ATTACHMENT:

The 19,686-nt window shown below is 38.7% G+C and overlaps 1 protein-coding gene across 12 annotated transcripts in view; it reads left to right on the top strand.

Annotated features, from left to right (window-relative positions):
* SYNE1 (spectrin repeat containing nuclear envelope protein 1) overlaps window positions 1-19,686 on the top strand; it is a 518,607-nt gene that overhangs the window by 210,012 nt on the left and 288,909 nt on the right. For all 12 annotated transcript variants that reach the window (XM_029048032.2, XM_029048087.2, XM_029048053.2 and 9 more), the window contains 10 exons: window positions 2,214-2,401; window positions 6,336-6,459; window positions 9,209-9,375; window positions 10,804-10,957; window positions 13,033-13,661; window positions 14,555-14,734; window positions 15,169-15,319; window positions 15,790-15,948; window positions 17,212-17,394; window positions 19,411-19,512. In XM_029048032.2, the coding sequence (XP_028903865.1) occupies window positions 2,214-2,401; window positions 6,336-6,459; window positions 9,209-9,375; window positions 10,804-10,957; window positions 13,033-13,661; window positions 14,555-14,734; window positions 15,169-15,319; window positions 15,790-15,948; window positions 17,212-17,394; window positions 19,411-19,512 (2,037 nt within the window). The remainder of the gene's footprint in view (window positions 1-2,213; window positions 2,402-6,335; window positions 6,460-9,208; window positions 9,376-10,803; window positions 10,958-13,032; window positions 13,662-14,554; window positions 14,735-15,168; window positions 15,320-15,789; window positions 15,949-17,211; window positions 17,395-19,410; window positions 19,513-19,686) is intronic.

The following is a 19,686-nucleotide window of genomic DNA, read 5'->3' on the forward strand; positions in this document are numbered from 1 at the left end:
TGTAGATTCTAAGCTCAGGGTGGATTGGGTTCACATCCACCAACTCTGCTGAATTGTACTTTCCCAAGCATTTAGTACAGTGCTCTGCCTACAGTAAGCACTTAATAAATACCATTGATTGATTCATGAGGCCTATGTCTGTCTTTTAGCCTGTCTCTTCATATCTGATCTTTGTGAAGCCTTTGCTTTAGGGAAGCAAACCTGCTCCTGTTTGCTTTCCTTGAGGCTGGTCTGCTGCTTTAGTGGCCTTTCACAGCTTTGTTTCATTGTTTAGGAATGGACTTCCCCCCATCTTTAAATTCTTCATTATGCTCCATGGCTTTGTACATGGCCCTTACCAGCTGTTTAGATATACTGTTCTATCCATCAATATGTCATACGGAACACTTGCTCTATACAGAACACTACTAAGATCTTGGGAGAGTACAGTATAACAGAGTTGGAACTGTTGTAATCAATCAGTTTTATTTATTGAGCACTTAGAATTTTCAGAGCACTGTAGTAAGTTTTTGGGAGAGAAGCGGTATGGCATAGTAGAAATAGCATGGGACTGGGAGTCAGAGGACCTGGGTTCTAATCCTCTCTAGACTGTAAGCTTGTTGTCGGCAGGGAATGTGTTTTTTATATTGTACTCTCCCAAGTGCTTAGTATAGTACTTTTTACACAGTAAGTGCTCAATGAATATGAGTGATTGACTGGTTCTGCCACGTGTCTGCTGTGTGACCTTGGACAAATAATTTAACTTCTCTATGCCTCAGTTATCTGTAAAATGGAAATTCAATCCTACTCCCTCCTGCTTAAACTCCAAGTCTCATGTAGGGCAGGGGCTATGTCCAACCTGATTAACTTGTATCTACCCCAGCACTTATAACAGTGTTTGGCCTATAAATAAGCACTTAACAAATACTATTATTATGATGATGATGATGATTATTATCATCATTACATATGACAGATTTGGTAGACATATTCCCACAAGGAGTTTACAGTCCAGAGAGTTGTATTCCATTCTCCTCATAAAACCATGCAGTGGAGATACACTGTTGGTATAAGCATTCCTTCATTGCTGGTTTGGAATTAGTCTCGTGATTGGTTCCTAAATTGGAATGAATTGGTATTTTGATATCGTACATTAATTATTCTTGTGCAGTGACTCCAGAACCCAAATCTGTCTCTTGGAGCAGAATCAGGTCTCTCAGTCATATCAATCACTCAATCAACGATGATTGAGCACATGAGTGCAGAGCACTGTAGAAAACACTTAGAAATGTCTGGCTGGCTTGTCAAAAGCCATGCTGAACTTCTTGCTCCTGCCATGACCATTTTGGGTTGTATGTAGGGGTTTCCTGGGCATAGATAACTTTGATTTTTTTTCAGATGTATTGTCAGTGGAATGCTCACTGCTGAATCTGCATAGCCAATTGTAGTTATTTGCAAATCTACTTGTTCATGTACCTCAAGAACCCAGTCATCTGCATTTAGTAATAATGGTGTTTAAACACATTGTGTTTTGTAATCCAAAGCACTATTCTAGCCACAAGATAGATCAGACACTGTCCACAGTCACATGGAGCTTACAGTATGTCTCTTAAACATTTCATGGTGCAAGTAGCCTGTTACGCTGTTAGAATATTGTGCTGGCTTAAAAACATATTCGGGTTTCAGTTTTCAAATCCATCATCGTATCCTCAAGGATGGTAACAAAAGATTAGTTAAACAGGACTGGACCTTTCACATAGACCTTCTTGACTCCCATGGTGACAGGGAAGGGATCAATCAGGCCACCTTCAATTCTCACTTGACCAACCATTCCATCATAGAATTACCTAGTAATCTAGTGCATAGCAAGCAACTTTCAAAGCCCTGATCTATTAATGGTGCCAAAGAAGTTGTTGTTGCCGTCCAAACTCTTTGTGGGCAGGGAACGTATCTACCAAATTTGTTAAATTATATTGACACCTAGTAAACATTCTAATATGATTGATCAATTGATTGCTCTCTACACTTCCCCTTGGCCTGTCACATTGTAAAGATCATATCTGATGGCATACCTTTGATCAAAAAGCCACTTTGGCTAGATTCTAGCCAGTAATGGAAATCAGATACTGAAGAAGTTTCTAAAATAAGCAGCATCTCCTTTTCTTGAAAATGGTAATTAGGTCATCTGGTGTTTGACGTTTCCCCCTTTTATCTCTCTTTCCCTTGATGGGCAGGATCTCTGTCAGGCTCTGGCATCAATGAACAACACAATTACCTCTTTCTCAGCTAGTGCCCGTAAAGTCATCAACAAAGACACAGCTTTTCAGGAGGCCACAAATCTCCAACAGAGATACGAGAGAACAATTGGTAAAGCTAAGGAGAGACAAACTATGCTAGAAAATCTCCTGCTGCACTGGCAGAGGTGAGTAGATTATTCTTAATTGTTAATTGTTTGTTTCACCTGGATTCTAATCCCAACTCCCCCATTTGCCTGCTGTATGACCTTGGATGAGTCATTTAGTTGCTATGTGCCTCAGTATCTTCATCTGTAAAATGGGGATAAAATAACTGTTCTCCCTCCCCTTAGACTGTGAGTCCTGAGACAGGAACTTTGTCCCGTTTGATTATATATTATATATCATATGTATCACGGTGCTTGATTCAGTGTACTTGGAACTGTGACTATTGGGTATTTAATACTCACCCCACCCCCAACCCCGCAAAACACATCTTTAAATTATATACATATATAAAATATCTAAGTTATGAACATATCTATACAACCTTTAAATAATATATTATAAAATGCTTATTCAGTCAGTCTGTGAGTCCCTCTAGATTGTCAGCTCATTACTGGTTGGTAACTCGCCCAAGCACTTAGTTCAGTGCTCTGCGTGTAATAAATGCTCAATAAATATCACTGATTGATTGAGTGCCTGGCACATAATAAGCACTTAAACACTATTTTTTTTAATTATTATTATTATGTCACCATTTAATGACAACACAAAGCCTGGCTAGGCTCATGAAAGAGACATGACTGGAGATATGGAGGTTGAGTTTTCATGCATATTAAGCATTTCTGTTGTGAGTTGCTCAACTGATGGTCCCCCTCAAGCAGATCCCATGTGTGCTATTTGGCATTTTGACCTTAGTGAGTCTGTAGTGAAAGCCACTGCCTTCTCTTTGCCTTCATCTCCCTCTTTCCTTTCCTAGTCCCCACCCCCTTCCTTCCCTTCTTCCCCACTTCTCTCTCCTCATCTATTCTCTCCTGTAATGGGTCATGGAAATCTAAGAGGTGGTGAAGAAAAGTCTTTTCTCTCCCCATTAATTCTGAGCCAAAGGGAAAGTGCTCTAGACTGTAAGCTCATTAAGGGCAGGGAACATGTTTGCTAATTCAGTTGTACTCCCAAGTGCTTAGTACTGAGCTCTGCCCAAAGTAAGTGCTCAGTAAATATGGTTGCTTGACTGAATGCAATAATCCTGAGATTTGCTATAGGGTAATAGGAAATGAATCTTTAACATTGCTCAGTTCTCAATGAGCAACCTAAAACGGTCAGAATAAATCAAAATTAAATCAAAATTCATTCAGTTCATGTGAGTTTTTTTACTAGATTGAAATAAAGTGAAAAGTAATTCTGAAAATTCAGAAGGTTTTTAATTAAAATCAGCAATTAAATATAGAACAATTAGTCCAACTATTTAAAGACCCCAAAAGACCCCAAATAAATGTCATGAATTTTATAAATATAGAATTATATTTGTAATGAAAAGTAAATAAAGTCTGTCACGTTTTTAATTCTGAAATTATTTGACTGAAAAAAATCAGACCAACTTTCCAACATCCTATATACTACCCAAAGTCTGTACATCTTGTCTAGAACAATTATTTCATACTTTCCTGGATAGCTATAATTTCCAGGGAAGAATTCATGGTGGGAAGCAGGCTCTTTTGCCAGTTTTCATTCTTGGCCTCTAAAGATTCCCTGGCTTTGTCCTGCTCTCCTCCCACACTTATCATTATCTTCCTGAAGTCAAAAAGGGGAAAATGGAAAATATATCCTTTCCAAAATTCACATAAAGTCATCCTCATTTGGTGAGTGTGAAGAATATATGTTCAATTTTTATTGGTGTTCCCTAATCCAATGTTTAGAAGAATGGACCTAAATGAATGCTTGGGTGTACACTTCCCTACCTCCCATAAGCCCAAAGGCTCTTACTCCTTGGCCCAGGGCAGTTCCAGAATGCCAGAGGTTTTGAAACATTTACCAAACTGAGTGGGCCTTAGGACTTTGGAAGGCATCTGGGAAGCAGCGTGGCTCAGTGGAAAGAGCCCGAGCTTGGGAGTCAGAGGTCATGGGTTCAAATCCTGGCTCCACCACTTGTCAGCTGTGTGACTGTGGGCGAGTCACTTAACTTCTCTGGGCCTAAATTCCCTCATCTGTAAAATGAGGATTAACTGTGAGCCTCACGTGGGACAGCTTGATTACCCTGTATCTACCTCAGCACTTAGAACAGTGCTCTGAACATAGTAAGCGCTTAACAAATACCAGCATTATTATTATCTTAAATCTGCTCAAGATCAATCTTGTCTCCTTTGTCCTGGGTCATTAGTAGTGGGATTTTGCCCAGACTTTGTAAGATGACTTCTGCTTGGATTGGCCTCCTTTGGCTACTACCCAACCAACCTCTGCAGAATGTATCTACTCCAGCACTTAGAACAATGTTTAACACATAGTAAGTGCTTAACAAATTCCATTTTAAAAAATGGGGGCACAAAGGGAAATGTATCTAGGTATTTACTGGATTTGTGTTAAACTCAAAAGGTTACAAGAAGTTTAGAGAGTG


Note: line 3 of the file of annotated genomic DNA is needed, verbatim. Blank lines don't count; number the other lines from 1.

* SYNE1 (spectrin repeat containing nuclear envelope protein 1) overlaps window positions 1-19,686 on the top strand; it is a 518,607-nt gene that overhangs the window by 210,012 nt on the left and 288,909 nt on the right. For all 12 annotated transcript variants that reach the window (XM_029048032.2, XM_029048087.2, XM_029048053.2 and 9 more), the window contains 10 exons: window positions 2,214-2,401; window positions 6,336-6,459; window positions 9,209-9,375; window positions 10,804-10,957; window positions 13,033-13,661; window positions 14,555-14,734; window positions 15,169-15,319; window positions 15,790-15,948; window positions 17,212-17,394; window positions 19,411-19,512. In XM_029048032.2, the coding sequence (XP_028903865.1) occupies window positions 2,214-2,401; window positions 6,336-6,459; window positions 9,209-9,375; window positions 10,804-10,957; window positions 13,033-13,661; window positions 14,555-14,734; window positions 15,169-15,319; window positions 15,790-15,948; window positions 17,212-17,394; window positions 19,411-19,512 (2,037 nt within the window). The remainder of the gene's footprint in view (window positions 1-2,213; window positions 2,402-6,335; window positions 6,460-9,208; window positions 9,376-10,803; window positions 10,958-13,032; window positions 13,662-14,554; window positions 14,735-15,168; window positions 15,320-15,789; window positions 15,949-17,211; window positions 17,395-19,410; window positions 19,513-19,686) is intronic.